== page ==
First off, I know I’m really late to post on this topic considering summer is almost over. But I spent my summer moving instead of blogging, so you guys will just have to keep this stuff in mind for next summer. 🙂

Insecticides, which you apply to your lawn to kill pests like ants and mosquitoes, can also be toxic to people, pets, birds, and non-pest insects (like those handy spiders and grasshoppers that eat pests, or those bees that incidentally pollinate our crops and support worldwide food production). Some scientists are linking colony collapse disorder to the widespread use of insecticides by commercial farms (read about it here if you don’t feel like having hope for the future for a while). So if you value your life, the lives of your children and pets, or, you know, eating, you should be steering clear of synthetic insecticides. That includes services like Mosquito Joe, which spray residential areas (although Mosquito Joe does offer an all natural option, which is great).

But then how do you deal with mosquitoes and the diseases that they potentially transmit? And what about ants that invade your home? I’ve found two good products for indoor pests and mosquitoes.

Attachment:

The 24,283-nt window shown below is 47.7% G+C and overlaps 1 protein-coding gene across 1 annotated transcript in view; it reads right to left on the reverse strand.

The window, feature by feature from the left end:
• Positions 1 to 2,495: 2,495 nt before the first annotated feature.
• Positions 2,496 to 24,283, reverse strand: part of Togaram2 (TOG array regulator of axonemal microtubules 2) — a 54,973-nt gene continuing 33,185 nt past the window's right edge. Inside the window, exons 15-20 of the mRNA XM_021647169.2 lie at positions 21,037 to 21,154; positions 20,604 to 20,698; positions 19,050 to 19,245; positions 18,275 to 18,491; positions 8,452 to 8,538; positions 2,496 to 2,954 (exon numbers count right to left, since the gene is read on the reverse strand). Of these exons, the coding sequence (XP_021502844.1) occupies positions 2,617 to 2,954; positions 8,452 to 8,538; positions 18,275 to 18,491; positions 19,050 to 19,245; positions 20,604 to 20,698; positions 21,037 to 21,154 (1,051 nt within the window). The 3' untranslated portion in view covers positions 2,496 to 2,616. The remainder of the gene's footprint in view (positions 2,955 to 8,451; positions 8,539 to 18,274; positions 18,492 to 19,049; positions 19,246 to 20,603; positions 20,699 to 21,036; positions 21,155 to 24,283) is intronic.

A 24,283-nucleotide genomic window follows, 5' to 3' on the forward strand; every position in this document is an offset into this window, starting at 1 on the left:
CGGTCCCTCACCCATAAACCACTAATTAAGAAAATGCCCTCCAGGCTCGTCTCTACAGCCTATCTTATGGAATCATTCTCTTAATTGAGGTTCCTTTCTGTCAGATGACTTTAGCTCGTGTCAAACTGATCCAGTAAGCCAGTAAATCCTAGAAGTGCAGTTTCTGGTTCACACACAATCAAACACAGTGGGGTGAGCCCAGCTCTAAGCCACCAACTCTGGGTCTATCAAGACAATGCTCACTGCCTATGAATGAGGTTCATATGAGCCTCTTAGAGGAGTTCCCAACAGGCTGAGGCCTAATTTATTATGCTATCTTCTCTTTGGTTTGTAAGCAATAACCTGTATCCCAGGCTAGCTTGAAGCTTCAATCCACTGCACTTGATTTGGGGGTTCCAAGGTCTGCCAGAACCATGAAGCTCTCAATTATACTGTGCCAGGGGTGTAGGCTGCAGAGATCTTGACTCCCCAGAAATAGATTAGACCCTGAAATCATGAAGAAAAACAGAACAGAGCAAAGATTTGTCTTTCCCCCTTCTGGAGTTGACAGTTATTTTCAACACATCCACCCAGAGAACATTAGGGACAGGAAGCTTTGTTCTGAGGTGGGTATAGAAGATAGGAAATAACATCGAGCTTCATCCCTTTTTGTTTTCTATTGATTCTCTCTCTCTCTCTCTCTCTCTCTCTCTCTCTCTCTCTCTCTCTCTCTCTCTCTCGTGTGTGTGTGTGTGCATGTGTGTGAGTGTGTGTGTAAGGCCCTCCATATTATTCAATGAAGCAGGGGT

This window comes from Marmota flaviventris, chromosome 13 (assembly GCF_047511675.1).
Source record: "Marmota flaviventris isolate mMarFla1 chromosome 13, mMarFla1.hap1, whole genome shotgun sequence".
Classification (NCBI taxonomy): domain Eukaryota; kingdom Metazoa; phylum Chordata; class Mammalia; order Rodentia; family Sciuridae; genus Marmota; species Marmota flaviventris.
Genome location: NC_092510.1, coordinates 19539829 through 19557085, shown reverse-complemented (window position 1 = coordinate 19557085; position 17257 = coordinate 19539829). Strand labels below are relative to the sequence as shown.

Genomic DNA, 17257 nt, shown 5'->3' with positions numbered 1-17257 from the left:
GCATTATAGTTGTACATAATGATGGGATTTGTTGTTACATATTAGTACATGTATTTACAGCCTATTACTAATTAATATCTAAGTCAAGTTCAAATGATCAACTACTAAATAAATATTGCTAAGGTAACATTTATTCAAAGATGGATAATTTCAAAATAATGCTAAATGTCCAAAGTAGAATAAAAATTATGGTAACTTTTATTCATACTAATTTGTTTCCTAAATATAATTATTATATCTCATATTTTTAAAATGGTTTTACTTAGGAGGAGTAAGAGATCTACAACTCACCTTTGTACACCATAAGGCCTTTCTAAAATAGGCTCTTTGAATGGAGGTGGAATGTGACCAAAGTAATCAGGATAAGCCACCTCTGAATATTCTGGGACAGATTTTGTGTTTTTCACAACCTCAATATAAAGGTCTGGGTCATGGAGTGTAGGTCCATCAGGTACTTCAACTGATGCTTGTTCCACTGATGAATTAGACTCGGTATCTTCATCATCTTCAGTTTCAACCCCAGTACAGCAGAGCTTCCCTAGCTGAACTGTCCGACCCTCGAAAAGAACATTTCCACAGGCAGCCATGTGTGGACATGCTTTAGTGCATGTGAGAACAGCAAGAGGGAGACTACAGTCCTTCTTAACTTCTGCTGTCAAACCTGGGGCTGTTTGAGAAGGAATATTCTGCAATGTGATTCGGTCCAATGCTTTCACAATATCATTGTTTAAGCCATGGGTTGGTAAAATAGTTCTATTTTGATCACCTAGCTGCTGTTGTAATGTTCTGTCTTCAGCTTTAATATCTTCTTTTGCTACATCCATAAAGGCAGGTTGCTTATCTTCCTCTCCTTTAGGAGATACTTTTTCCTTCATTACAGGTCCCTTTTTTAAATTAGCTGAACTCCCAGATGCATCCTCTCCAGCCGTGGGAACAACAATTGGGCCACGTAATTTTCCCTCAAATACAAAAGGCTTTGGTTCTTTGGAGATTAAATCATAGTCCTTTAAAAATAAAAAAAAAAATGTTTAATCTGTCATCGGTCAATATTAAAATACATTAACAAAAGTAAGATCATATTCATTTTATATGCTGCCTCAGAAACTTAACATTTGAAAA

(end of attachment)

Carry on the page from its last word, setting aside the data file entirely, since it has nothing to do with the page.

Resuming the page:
Dr.T_mosquito

For mosquitoes, I used Dr. T’s Mosquito Repelling Granules (I found it on Amazon). This stuff is totally safe for people and pets and works like a charm. I noticed a difference pretty much immediately after I applied it to my lawn. A 5 pound jug covers 4,000 square feet. It was awesome while it lasted; I didn’t get a single mosquito bite. It only lasted about 3 weeks, which is a shame, but it’s worth it to me to reapply because it really works. Side note: it kinda stinks, but the smell goes away after a day or two.

Insecticide

For ants and roaches in the house, I used EcoSmart Ant and Roach Killer (I found it at Home Depot). I had ants in my kitchen, I sprayed this stuff around the perimeter, and the ants were gone after a couple days. It worked great, but it was very strong smelling. Not bad, just be sure to open a window.

 

 

USDA Announces Landmark Rule to Crack Down on Online Puppy Mills

Until Every Cage

Progress for dogs! Tens of thousands of dogs suffering in substandard, filthy, and overcrowded cages for years on end will finally get the protection they deserve as a result of a rule the U.S. Department of Agriculture will formally adopt today. This change, a long-held aspiration for The HSUS, the Humane Society Legislative Fund, and the Doris Day Animal League, is decades in the making and will extend federal oversight to thousands of puppy mills that do business online.

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More info on Wayne Pacelle’s blog.